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Micronase

Generic Micronase is used for treating type 2 diabetes. It is used along with diet and exercise. It may be used alone or with other antidiabetic medicines.

Other names for this medication:

Similar Products:
Glucophage, Actos, Glucotrol, Avandia

 

Also known as:  Glyburide.

Description

Generic Micronase is used for treating type 2 diabetes. It is used along with diet and exercise. It may be used alone or with other antidiabetic medicines.

Generic Micronase is a sulfonylurea antidiabetic medicine. It works by causing the pancreas to release insulin, which helps to lower blood sugar.

Brand name of Generic Micronase is Micronase.

Dosage

Take Generic Micronase by mouth with food.

If you are taking 1 dose daily, take Generic Micronase with breakfast or the first main meal of the day unless your doctor tells you otherwise.

High amounts of dietary fiber may decrease Generic Micronase 's effectiveness, resulting in high blood sugar.

Generic Micronase works best if it is taken at the same time each day.

Continue to take Generic Micronase even if you feel well.

If you want to achieve most effective results do not stop taking Generic Micronase suddenly.

Overdose

If you overdose Generic Micronase and you don't feel good you should visit your doctor or health care provider immediately.

Storage

Store at room temperature between 15 and 30 degrees C (59 and 86 degrees F) away from moisture and heat. Throw away any unused medicine after the expiration date. Keep out of reach of children.

Side effects

The most common side effects associated with Micronase are:

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Side effect occurrence does not only depend on medication you are taking, but also on your overall health and other factors.

Contraindications

Do not take Generic Micronase if you are allergic to Generic Micronase components.

Do not take Generic Micronase if you're pregnant or you plan to have a baby, or you are a nursing mother. Generic Micronase can ham your baby.

Do not take Generic Micronase if you have certain severe problems associated with diabetes (eg, diabetic ketoacidosis, diabetic coma).

Do not take Generic Micronase if you have moderate to severe burns or very high blood acid levels (acidosis) you are taking bosentan.

Do not take Generic Micronase if you are taking bosentan.

Be careful with Generic Micronase if you are taking any prescription or nonprescription medicine, herbal preparation, or dietary supplement.

Be careful with Generic Micronase if you have allergies to medicines, foods, or other substances.

Be careful with Generic Micronase if you have had a severe allergic reaction (eg, a severe rash, hives, itching, breathing difficulties, dizziness) to any other sulfonamide medicine, such as acetazolamide, celecoxib, certain diuretics (eg, hydrochlorothiazide), glipizide, probenecid, sulfamethoxazole, valdecoxib, or zonisamide.

Be careful with Generic Micronase if you have a history of liver, kidney, thyroid, or heart problems.

Be careful with Generic Micronase if you have stomach or bowel problems (eg, stomach or bowel blockage, stomach paralysis), drink alcohol, or have had poor nutrition.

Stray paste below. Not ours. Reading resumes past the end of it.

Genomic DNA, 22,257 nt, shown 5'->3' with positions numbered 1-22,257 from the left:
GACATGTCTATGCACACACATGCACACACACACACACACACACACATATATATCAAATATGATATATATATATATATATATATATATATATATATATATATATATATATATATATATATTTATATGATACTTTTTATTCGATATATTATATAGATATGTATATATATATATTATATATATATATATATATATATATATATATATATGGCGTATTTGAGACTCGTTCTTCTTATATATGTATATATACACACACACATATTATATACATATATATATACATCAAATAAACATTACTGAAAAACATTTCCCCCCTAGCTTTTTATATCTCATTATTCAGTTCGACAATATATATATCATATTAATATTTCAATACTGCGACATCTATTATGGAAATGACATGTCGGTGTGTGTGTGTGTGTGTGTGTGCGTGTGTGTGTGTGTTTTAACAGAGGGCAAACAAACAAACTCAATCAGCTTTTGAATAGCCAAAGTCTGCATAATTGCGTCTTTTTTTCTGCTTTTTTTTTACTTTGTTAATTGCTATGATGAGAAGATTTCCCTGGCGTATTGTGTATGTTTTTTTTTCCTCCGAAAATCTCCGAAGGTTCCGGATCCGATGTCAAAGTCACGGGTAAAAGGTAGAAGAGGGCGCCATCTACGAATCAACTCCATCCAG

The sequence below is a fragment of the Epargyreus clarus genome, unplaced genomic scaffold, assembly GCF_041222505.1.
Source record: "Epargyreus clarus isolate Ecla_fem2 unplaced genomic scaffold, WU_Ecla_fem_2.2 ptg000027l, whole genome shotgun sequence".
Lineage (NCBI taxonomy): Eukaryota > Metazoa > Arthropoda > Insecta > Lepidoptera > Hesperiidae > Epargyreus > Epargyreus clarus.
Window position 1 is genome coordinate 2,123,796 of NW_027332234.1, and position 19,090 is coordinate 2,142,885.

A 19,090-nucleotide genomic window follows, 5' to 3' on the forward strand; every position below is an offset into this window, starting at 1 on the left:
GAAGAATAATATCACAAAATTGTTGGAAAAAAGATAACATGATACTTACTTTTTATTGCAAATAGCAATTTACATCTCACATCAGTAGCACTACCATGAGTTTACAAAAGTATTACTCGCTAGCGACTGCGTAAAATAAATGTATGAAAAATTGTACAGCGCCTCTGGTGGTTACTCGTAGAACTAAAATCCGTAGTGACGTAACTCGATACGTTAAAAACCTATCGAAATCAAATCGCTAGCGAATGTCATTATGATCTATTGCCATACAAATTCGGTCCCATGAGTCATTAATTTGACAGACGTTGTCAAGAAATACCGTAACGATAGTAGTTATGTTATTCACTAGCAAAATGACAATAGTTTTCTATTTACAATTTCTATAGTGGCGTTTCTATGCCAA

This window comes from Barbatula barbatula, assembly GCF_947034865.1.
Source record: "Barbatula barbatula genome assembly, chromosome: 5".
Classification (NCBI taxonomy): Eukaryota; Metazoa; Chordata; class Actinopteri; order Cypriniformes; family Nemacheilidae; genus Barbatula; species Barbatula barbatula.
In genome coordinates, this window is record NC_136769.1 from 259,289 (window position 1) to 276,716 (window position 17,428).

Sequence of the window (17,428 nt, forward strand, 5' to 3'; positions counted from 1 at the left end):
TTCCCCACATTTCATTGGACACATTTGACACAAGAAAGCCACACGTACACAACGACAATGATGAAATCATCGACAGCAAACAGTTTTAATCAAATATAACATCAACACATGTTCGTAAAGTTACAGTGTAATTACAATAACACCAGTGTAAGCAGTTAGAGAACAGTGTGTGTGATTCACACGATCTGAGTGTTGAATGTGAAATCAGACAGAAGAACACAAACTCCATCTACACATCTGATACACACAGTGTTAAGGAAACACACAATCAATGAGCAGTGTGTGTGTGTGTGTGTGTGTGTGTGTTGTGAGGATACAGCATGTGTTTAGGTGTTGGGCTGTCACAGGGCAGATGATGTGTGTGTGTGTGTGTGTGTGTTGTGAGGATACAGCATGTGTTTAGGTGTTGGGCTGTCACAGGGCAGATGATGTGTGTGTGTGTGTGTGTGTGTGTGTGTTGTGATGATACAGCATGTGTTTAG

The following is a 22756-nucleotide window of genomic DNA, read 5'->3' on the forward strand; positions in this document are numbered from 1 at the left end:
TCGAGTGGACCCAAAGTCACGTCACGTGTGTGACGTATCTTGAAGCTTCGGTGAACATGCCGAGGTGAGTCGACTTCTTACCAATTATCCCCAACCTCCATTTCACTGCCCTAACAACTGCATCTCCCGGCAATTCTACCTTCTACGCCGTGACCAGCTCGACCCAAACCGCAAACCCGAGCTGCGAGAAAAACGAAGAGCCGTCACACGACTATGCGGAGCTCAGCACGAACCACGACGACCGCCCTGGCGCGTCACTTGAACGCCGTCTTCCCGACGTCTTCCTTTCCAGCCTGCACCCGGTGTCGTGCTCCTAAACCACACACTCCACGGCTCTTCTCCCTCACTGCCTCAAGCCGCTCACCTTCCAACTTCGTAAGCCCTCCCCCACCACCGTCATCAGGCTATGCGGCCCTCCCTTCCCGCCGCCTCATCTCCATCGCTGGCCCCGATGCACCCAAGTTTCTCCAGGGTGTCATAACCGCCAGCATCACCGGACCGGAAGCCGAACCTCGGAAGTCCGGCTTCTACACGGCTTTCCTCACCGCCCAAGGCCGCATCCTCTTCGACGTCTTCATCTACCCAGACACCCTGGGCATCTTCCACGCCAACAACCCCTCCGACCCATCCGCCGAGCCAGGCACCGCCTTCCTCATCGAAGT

Be careful with Generic Micronase if you have type 1 diabetes, very poor health, a high fever, a severe infection, severe diarrhea, or high blood acid levels, or have had a severe injury.

Be careful with Generic Micronase if you have a history of certain hormonal problems (eg, adrenal or pituitary problems, syndrome of inappropriate secretion of antidiuretic hormone [SIADH]), low blood sodium levels, anemia, or glucose-6-phosphate dehydrogenase (G6PD) deficiency.

Be careful with Generic Micronase if you will be having surgery.

Be careful with Generic Micronase if you are taking bosentan because liver problems may occur; the effectiveness of both medicines may be decreased; beta-blockers (eg, propranolol) because the risk of low blood sugar may be increased; they may also hide certain signs of low blood sugar and make it more difficult to notice; angiotensin-converting enzyme (ACE) inhibitors (eg, enalapril), anticoagulants (eg, warfarin), azole antifungals (eg, miconazole, ketoconazole), chloramphenicol, clarithromycin, clofibrate, fenfluramine, insulin, monoamine oxidase inhibitors (MAOIs) (eg, phenelzine), nonsteroidal anti-inflammatory drugs (NSAIDs) (eg, ibuprofen), phenylbutazone, probenecid, quinolone antibiotics (eg, ciprofloxacin), salicylates (eg, aspirin), or sulfonamides (eg, sulfamethoxazole) because the risk of low blood sugar may be increased; calcium channel blockers (eg, diltiazem), corticosteroids (eg, prednisone), decongestants (eg, pseudoephedrine), diazoxide, diuretics (eg, furosemide, hydrochlorothiazide), estrogens, hormonal contraceptives (eg, birth control pills), isoniazid, niacin, phenothiazines (eg, promethazine), phenytoin, rifamycins (eg, rifampin), sympathomimetics (eg, albuterol, epinephrine, terbutaline), or thyroid supplements (eg, levothyroxine) because they may decrease Generic Micronase 's effectiveness, resulting in high blood sugar; gemfibrozil because blood sugar may be increased or decreased; cyclosporine because the risk of its side effects may be increased by Generic Micronase.

Avoid alcohol.

Do not stop taking Generic Micronase suddenly.

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The bile salt export pump (BSEP) is the major bile salt transporter in the liver canalicular membrane. Our aim was to determine the affinity of the human BSEP for bile salts and identify inhibitors.